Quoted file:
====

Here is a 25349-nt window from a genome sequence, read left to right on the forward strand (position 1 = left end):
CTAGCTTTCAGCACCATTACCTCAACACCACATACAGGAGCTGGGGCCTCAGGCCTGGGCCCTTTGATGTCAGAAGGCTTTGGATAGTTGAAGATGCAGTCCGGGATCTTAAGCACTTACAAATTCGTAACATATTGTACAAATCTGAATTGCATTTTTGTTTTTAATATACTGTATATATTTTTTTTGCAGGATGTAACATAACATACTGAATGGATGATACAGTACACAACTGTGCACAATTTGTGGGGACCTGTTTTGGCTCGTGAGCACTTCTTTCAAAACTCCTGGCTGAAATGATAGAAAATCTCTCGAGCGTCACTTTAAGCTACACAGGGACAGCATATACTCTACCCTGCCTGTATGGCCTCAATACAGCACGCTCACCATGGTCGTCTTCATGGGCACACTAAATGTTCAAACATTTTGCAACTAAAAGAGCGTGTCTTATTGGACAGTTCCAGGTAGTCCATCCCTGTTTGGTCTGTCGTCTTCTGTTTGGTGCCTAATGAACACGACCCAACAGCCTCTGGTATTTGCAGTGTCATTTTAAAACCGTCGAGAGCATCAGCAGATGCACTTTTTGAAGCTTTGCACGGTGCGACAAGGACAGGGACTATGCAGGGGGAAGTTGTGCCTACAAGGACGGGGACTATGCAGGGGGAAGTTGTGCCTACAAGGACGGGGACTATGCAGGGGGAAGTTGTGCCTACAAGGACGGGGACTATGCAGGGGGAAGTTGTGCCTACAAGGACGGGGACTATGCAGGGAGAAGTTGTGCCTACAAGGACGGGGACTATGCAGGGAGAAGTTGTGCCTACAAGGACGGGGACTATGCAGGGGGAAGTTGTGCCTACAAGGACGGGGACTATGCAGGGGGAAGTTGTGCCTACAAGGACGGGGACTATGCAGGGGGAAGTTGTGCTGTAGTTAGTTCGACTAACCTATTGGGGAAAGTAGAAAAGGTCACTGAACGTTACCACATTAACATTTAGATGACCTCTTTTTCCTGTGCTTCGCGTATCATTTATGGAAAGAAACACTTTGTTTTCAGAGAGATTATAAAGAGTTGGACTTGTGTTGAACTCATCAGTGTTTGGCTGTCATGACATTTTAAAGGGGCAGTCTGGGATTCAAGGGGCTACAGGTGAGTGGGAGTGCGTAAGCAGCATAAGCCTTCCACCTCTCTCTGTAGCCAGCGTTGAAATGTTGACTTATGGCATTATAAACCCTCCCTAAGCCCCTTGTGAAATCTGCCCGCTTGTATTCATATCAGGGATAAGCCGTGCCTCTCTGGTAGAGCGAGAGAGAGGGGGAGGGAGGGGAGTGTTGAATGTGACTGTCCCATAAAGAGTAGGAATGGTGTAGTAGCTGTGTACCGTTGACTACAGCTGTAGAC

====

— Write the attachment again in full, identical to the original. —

Here is a 25349-nt window from a genome sequence, read left to right on the forward strand (position 1 = left end):
CTAGCTTTCAGCACCATTACCTCAACACCACATACAGGAGCTGGGGCCTCAGGCCTGGGCCCTTTGATGTCAGAAGGCTTTGGATAGTTGAAGATGCAGTCCGGGATCTTAAGCACTTACAAATTCGTAACATATTGTACAAATCTGAATTGCATTTTTGTTTTTAATATACTGTATATATTTTTTTTGCAGGATGTAACATAACATACTGAATGGATGATACAGTACACAACTGTGCACAATTTGTGGGGACCTGTTTTGGCTCGTGAGCACTTCTTTCAAAACTCCTGGCTGAAATGATAGAAAATCTCTCGAGCGTCACTTTAAGCTACACAGGGACAGCATATACTCTACCCTGCCTGTATGGCCTCAATACAGCACGCTCACCATGGTCGTCTTCATGGGCACACTAAATGTTCAAACATTTTGCAACTAAAAGAGCGTGTCTTATTGGACAGTTCCAGGTAGTCCATCCCTGTTTGGTCTGTCGTCTTCTGTTTGGTGCCTAATGAACACGACCCAACAGCCTCTGGTATTTGCAGTGTCATTTTAAAACCGTCGAGAGCATCAGCAGATGCACTTTTTGAAGCTTTGCACGGTGCGACAAGGACAGGGACTATGCAGGGGGAAGTTGTGCCTACAAGGACGGGGACTATGCAGGGGGAAGTTGTGCCTACAAGGACGGGGACTATGCAGGGGGAAGTTGTGCCTACAAGGACGGGGACTATGCAGGGGGAAGTTGTGCCTACAAGGACGGGGACTATGCAGGGAGAAGTTGTGCCTACAAGGACGGGGACTATGCAGGGAGAAGTTGTGCCTACAAGGACGGGGACTATGCAGGGGGAAGTTGTGCCTACAAGGACGGGGACTATGCAGGGGGAAGTTGTGCCTACAAGGACGGGGACTATGCAGGGGGAAGTTGTGCTGTAGTTAGTTCGACTAACCTATTGGGGAAAGTAGAAAAGGTCACTGAACGTTACCACATTAACATTTAGATGACCTCTTTTTCCTGTGCTTCGCGTATCATTTATGGAAAGAAACACTTTGTTTTCAGAGAGATTATAAAGAGTTGGACTTGTGTTGAACTCATCAGTGTTTGGCTGTCATGACATTTTAAAGGGGCAGTCTGGGATTCAAGGGGCTACAGGTGAGTGGGAGTGCGTAAGCAGCATAAGCCTTCCACCTCTCTCTGTAGCCAGCGTTGAAATGTTGACTTATGGCATTATAAACCCTCCCTAAGCCCCTTGTGAAATCTGCCCGCTTGTATTCATATCAGGGATAAGCCGTGCCTCTCTGGTAGAGCGAGAGAGAGGGGGAGGGAGGGGAGTGTTGAATGTGACTGTCCCATAAAGAGTAGGAATGGTGTAGTAGCTGTGTACCGTTGACTACAGCTGTAGAC